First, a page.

It seemed to us that what Obama needed in the March primary was what we always work to deliver anyway: increased turnout in our ACORN communities. ACORN is active on the south and west sides of Chicago, in the south suburbs and on the east side of Springfield, the state capital. Most of the turf where we organize in is African American, with a growing Latino presence in Chicago’s Little Village and the suburbs. [emphasis added above]

So Obama was right there in the thick of things, organizing for ACORN/Project Vote, representing ACORN in court at its specific invitation and leading ACORN training seminars.


It’s worth noting that groups on the extreme left, such as ACORN’s Project Vote, often have many tentacles. That’s the way they organize themselves. They often have overlapping memberships and interlocking directorates. They align themselves in strategic coalitions all the time. Sometimes they have formal mergers and sometimes they have strategic partnerships. This is their modus operandi.


Interestingly, Foulkes’s article can no longer be accessed online. The website for Social Policy now denies access to that specific article while apparently allowing access to all other articles.


Look at the teaser for the article on the Social Policy website (visit there yourself by clicking here — free subscription required for access to archives):


The titles of articles that are available are highlighted in a brownish color. The title of the Foulkes article, however, appears in black letters indicating that access has been denied.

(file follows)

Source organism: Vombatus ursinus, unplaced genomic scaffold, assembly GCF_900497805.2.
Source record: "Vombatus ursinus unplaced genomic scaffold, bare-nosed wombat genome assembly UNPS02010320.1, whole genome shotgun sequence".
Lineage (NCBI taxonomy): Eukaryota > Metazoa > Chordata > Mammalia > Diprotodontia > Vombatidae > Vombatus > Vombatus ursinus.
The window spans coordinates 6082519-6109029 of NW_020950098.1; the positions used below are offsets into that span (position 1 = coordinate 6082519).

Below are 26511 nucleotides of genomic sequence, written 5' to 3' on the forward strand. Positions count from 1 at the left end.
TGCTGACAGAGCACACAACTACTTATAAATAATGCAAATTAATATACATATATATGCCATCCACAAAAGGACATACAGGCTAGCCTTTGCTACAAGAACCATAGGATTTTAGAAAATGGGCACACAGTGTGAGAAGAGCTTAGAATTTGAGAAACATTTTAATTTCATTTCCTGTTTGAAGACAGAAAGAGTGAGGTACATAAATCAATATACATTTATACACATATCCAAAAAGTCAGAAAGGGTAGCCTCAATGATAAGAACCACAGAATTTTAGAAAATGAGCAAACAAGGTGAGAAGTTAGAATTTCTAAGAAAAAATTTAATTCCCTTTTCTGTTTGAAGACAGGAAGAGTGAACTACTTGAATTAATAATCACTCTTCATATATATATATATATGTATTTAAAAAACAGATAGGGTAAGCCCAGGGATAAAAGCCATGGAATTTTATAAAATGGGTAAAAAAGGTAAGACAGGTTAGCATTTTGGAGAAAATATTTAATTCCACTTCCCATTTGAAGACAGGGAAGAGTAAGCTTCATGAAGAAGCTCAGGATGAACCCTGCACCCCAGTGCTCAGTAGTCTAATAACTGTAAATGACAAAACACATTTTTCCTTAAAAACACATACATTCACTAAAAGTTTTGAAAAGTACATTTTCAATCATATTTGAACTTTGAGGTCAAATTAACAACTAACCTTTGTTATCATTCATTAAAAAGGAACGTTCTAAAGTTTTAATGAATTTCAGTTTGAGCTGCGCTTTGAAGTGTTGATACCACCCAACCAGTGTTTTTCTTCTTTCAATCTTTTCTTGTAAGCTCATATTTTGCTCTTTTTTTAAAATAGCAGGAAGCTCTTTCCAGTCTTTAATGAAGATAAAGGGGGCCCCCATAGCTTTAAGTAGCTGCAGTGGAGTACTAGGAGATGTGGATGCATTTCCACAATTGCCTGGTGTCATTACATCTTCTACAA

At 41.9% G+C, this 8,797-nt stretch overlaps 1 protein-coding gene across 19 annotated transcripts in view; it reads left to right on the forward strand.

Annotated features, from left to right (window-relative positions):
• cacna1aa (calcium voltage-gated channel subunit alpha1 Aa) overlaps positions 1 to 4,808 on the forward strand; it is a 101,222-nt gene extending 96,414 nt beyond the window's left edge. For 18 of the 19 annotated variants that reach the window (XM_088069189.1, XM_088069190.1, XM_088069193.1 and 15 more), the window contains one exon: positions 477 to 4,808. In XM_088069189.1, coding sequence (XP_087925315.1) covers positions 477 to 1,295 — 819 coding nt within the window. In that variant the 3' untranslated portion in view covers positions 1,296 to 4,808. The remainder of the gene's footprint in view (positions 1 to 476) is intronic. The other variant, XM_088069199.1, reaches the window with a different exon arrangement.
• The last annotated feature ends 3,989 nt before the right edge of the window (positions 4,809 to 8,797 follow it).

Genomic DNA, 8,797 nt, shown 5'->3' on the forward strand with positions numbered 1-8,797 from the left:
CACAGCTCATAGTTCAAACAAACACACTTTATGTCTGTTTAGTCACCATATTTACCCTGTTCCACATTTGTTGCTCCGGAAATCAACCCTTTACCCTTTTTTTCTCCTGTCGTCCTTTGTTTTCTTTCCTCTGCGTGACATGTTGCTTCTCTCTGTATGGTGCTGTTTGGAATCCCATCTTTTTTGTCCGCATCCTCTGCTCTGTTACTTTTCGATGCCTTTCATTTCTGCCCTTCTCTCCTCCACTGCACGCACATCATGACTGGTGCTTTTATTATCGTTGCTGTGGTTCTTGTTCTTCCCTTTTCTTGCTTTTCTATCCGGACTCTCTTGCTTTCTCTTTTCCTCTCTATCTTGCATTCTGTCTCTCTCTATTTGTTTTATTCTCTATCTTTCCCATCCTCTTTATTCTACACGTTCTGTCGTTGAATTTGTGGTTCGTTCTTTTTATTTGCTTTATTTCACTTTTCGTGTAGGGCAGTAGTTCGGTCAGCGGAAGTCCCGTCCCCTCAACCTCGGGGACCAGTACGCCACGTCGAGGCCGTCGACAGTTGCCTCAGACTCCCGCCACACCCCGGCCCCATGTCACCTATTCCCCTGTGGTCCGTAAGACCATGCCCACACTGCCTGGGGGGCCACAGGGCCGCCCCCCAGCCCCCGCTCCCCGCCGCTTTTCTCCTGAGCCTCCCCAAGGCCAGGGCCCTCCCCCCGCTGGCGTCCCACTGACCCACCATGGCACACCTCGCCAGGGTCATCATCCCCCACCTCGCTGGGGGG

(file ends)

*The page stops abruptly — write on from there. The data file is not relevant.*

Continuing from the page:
Guess who’s behind Social Policy magazine? Something called The Institute for Social Justice. The website indicates the address of the magazine is 1024 Elysian Fields Avenue, New Orleans, Louisiana 70117. Here is a screen grab of the address from the website:



Guess who else lives in Elysian Fields? ACORN.


Go to Sweetness & Light blog and scroll down to the Form 990s (tax returns for nonprofits) and you will see that both ACORN and Project Vote report the same address, 1024 Elysian Fields Avenue, New Orleans, Louisiana  70117.


There is also more evidence of the close relationship between Project Vote and ACORN in 1992.


We did find this item on Nexis from The Hotline dated October 8, 1992. The short article is called “VOTER REGISTRATION: PROJECT VOTE! TARGETS URBAN SWING AREAS.” It begins:


Sandy Newman, exec. dir of Project VOTE!, a national non-partisan, non-profit voter participation organization which targets African-American communities, announced that registration efforts have added “over a half million” new voters to the rolls — “most of them in swing presidential states with close Senate races,” including IL, PA, MI, OH, NY, CA, MD and CT. 


It indicates that in New York City in October 1992 Project Vote was either part of or closely aligned with ACORN. The exact wording of the relevant paragraph is:


NY:  In NYC, Project VOTE! with ACORN and the NY Public Interest Research Group, added more than 90,000 voters (Project VOTE! release, 10/5).

A recent article by Lynn Sweet of the Chicago Tribune (Oct. 6) also lumps ACORN and Project Vote circa 1992 together:

In 1992, Barack Obama worked for Project Vote for about seven months; now Project Vote and ACORN–a coalition of community organizations serving low income families–just wrapped up a voter registration drive targeting battleground states Obama needs to win the White House.


Though officially non-partisan, the focus of the ACORN/Project Vote voter drive was on groups leaning Democratic in the presidential contest: African American, young, Latino and low income earners.


Maybe Sweet didn’t get the memo from the HuffPost. 

Matthew Vadum

The author of Subversion Inc.: How Obama’s ACORN Red Shirts are Still Terrorizing and Ripping Off American Taxpayers (WND Books, 2011), Vadum, former senior vice president at CRC, writes and speaks widely…
+ More by Matthew Vadum

Support Capital Research Center's award-winning journalism

Donate today to assist in promoting the principles of individual liberty in America.

Read Next